By Saturday night the team was assembled. It would consist of surgeons (general, orthopedic, ob/gyne), family practitioners, ER doctors, RN's, NP's, medical students, pastors, paramedics, and Creole translators. They would come down over the course of three days (Monday, Tuesday, Wednesday), each escorting a Gulfstream 500 full of the supplies we had collected and staged at the hangar.
Sometime on Saturday, during all the scurrying, one of the missionaries I was keeping in close touch with contacted me about their worries about a South Dakota-based team that had been in Haiti when the earthquake hit and how their rations were starting to run thin. I took a chance and contacted my new favorite airline about what would be the possibility of evacuating them from trouble. Amway jumped at the opportunity ("why deadhead home," they said, "when we could fill the plane and help folks out?") and, with no small amount of stress in retrieving the necessary customs information on all of them, we were able to get them safely home to their stressed out families.
In the wee hours of Monday morning the first wave of our mission to establish a medical presence near the epicenter of Haiti's recent earthquake ascended from a cold Grand Rapids runway.
Despite not having slept hardly at all over the previous 48 hours, I didn't feel the need during our three and one-half our direct flight to Port-au-Prince. Dawn was breaking just as we flew into Haiti airspace. From the air, the rural Haitian country side looked no different, really, than all the other times I'd flown over it. The descent into Port-au-Prince, however, would shake me.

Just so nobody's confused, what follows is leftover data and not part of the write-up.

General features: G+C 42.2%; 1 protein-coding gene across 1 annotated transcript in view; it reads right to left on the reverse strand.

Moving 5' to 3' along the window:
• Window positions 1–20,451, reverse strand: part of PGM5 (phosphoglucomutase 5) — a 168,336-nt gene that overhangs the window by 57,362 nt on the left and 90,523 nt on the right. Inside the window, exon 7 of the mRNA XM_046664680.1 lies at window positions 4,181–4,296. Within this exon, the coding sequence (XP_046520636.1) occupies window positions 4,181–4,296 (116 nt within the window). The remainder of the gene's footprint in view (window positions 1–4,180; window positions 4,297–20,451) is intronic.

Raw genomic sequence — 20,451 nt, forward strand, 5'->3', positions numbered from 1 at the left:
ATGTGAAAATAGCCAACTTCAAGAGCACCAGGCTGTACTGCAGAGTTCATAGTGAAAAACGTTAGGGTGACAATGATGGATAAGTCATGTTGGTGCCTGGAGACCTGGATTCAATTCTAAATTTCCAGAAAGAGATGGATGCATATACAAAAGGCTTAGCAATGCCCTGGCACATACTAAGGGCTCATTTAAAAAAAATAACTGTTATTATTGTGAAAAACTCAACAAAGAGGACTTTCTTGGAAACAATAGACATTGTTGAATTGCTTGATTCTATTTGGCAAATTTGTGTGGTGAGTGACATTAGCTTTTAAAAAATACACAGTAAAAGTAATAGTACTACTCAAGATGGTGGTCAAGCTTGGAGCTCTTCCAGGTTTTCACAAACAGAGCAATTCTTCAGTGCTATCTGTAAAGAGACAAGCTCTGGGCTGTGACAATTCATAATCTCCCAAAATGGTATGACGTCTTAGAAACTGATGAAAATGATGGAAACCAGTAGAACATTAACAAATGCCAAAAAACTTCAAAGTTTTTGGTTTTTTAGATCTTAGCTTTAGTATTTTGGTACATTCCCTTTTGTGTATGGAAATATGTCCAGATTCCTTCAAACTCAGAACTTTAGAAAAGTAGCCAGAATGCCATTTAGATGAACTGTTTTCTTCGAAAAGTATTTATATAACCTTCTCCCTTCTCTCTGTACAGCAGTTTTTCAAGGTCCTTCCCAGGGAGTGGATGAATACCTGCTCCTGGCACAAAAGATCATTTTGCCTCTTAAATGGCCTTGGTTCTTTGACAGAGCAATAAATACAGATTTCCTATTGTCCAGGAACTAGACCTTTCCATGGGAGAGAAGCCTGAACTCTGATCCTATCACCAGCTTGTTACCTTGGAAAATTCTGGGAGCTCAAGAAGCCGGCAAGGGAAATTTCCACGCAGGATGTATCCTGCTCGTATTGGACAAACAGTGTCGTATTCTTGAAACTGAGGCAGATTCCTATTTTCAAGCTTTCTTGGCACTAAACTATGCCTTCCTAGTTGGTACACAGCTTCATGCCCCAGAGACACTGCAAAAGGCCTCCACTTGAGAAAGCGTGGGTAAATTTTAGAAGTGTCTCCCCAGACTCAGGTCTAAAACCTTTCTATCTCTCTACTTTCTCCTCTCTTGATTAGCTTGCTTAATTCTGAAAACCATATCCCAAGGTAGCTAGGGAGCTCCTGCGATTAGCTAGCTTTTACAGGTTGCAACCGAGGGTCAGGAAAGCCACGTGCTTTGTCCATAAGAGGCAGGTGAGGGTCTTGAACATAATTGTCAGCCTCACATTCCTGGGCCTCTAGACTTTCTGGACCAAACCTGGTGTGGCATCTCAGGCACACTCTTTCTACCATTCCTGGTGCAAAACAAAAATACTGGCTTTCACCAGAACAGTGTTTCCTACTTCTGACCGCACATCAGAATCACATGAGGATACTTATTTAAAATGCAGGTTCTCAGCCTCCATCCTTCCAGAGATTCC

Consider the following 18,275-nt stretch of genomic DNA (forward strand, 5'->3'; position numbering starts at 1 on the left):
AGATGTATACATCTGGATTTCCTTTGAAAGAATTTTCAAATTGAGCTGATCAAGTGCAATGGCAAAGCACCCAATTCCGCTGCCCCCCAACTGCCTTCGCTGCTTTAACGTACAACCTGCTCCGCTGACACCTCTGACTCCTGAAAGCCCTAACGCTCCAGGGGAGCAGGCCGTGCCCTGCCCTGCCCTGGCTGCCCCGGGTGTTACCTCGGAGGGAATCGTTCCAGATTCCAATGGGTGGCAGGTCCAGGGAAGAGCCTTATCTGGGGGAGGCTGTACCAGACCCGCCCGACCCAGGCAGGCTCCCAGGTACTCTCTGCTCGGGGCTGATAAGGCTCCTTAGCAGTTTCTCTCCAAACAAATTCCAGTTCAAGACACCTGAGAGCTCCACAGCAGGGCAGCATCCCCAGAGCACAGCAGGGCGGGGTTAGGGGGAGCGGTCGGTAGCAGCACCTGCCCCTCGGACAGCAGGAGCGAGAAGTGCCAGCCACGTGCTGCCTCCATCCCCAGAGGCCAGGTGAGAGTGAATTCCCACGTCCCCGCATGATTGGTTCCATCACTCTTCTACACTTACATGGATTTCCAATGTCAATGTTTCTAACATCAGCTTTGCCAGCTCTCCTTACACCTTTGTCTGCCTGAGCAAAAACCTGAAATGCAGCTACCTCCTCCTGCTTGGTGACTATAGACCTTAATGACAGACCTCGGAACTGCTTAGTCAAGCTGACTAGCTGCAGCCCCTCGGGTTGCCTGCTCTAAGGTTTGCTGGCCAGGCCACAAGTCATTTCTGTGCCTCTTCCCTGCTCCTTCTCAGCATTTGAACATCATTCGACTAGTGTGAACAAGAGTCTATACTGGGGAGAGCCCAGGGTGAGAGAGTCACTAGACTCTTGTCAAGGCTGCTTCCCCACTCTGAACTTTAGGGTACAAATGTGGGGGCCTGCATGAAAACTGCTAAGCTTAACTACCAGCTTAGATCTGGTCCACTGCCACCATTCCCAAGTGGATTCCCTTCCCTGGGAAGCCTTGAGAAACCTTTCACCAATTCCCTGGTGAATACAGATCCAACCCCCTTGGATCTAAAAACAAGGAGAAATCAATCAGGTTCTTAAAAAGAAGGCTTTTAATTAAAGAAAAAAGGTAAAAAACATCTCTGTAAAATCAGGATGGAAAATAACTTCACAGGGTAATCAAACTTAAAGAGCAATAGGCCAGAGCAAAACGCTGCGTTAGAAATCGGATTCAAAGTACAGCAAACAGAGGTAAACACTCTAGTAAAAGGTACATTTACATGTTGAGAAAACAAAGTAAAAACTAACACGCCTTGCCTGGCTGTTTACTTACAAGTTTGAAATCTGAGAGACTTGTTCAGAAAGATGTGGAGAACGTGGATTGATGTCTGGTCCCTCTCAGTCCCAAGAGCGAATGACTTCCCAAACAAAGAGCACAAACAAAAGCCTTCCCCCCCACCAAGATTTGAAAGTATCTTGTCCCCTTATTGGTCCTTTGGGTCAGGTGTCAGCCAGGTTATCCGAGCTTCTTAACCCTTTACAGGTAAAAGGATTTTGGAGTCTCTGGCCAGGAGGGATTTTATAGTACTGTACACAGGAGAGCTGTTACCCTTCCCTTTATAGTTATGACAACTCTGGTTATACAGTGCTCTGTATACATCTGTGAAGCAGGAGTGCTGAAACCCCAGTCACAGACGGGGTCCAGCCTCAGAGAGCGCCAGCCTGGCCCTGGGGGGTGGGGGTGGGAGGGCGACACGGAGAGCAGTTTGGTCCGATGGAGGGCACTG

Please understand, on a good day Port-au-Prince is a pitiful thing to see, especially if you're seeing it for the first time. Closely-packed homes of tin and cinder, garbage piled along the roads and beach. Looking over it as you fly in you wonder, "How can this be?... just 700 miles from our own country?" That's on a good day. Pre-earthquake. That's baseline for Haiti.
Adding a 7.0 earthquake to these conditions is like a very bad science experiment, combining two bad chemicals, corrosive in themselves, creating a ne'er-seen-before monster.
Pressing our heads against the windows we saw an urban landscape that looked as if it had just been bombed. Through a haze of smoke, you could see little fires and smoke billows peppering the tiny neighborhoods. Mind you, this was six days after the earthquake.
I didn't take pictures. I wasn't in the mood. The past three and one-half hours had transitioned us from heaven to hell.